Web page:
HMV buys half of 7digital to drive online expansion

Digitally remastered Beatles back catalogue set for release next week

HMV yesterday moved to expand aggressively in the music and book downloads market, taking a 50 per cent stake in the online store 7digital.

The high-street stalwart announced that it had paid £7.7m for a 50 per cent stake in 7digital, which will power HMV's online music and e-book operations. The deal will combine 7digital's technology and back catalogue with HMV's suppliers and consumer reach.

7digital, set up in 2004 and backed by the venture capital firms Balderton Capital and Sutton Place Managers, also operates online music sales services for labels including Sony and EMI, and streaming sites Spotfy and Last.fm.

HMV's chief executive, Simon Fox, said the move "transforms" HMV's position in the online market. "This will enable us to accelerate growth in digital entertainment. HMV wants to be a serious player in digital," he said.

The contract could see HMV negotiate a full takeover, depending on performance, after 2011.

The groups offer 6 million music tracks online, and the two companies will together overhaul HMV's e-book store. "It is early days in the e-books business, but we're really encouraged by how it has taken off," Mr Fox said.

The group was upbeat yesterday, despite sales falling 1.8 per cent year-on-year during the 18 weeks to 29 August. Mr Fox said: "This is a pleasing start in a tough consumer environment."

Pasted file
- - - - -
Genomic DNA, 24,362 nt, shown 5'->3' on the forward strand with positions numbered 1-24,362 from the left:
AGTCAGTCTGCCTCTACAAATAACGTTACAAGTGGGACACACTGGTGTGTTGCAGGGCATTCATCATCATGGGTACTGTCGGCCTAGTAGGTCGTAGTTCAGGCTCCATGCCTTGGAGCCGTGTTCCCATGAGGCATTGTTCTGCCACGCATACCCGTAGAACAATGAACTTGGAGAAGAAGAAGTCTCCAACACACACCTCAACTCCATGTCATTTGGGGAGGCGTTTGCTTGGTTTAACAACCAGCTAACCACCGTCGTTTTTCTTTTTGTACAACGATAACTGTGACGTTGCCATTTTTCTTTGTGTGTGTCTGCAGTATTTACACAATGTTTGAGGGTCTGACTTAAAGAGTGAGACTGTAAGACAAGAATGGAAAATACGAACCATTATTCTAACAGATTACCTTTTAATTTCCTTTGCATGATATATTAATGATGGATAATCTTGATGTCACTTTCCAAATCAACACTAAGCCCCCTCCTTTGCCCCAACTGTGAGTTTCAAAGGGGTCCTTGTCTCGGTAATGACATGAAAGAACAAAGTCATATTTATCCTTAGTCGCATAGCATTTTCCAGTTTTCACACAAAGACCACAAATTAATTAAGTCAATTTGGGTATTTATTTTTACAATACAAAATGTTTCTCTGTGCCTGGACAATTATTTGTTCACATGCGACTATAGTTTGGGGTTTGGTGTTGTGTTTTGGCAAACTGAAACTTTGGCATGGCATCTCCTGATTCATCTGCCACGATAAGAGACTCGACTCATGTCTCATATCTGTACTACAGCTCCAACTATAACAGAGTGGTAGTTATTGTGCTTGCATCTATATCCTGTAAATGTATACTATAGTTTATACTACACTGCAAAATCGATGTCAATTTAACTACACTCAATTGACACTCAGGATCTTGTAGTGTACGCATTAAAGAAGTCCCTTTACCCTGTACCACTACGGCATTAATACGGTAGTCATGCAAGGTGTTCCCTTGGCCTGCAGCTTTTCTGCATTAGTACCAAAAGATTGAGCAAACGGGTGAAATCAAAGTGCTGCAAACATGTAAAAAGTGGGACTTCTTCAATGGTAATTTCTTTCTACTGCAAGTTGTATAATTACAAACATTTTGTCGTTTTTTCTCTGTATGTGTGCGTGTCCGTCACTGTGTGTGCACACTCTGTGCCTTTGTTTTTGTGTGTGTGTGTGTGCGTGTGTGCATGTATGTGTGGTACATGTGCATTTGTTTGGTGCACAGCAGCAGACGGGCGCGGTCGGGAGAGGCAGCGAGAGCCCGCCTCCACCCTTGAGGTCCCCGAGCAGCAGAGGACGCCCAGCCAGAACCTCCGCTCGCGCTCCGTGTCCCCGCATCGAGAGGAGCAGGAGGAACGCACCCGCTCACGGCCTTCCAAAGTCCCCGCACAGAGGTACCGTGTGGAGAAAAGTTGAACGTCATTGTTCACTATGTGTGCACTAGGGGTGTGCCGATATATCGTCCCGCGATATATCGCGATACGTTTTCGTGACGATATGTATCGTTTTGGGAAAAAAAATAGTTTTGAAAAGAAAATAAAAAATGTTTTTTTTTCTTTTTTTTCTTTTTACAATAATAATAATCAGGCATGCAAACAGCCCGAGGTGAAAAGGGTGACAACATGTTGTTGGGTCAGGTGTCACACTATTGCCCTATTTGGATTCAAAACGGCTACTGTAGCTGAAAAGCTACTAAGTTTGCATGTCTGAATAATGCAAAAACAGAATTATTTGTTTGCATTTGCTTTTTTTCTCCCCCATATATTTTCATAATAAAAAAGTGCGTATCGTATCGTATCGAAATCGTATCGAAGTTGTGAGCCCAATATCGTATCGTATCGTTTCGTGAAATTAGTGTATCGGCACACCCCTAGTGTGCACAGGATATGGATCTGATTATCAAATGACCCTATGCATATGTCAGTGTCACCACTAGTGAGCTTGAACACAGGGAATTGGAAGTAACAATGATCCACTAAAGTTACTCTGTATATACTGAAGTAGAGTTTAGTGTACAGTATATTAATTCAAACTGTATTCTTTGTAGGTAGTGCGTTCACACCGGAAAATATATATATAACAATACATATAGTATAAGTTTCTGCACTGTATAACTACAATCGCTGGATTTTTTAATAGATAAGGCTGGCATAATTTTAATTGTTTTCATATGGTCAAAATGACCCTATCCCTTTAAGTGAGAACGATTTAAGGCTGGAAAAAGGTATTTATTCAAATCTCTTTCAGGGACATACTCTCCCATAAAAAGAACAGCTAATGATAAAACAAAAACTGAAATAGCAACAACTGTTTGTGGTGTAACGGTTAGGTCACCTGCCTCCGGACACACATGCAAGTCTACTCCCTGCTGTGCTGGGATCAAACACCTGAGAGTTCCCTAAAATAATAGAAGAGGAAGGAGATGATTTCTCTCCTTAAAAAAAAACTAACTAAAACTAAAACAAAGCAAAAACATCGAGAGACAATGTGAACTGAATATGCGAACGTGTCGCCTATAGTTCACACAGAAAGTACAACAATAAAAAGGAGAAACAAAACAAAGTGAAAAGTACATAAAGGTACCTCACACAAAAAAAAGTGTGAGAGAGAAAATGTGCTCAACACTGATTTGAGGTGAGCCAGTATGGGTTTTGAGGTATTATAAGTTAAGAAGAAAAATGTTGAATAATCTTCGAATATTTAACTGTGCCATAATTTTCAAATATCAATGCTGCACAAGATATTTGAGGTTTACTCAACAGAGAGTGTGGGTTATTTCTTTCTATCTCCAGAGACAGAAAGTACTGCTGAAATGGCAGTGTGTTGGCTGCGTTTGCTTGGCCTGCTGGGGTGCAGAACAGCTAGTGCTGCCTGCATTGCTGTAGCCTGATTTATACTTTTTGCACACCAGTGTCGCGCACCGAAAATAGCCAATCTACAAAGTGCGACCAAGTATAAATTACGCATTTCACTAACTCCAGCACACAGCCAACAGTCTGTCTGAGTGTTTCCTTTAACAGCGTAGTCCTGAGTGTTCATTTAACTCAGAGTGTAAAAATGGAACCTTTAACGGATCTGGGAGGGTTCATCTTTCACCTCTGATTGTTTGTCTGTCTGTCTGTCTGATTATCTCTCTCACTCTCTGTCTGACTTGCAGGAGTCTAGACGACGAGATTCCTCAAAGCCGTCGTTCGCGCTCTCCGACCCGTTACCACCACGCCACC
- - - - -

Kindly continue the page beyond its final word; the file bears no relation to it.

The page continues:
The group benefited from adding 29 stores from the collapsed rival Zavvi.

While HMV's like-for-like sales in the UK and Ireland rose 1.7 per cent, the struggling international business fell 12.6 per cent. Sales at its Waterstone's subsidiary fell 3.4 per cent.

Freddie George, an analyst with Seymour Pierce, said the trading statement was "positive, considering the weakness in the games market, which accounts for about 25 per cent of HMV's sales".

The group is set to benefit from the collapse of some of its closest rivals, opening up to 15 temporary stores over the Christmas period. Mr Fox said: "This is the first Christmas without Woolies and Zavvi on the high street. The demand means that the current stores can't deal with all of it."

Mr George said: "HMV and Waterstones are the only credible specialists in their categories following the demise of Zavvi, Fopp and Woolworth, while Borders in books is now down to 56 outlets."

Mr Fox, who again ruled out joining ITV after rumoured overtures earlier in the summer, is relying on a strong pipeline of releases to boost the group in the run-up to the festive period. Jamie Oliver's new cookbook Jamie's America is set for release, as is Dan Brown's new novel, The Lost Symbol. The music world is excited by next week's release of the digitally remastered Beatles back catalogue, in conjunction with a tie-in Rockstar computer game.

Other eagerly anticipated releases include new albums from Pearl Jam, Mika and Alexandra Burke.

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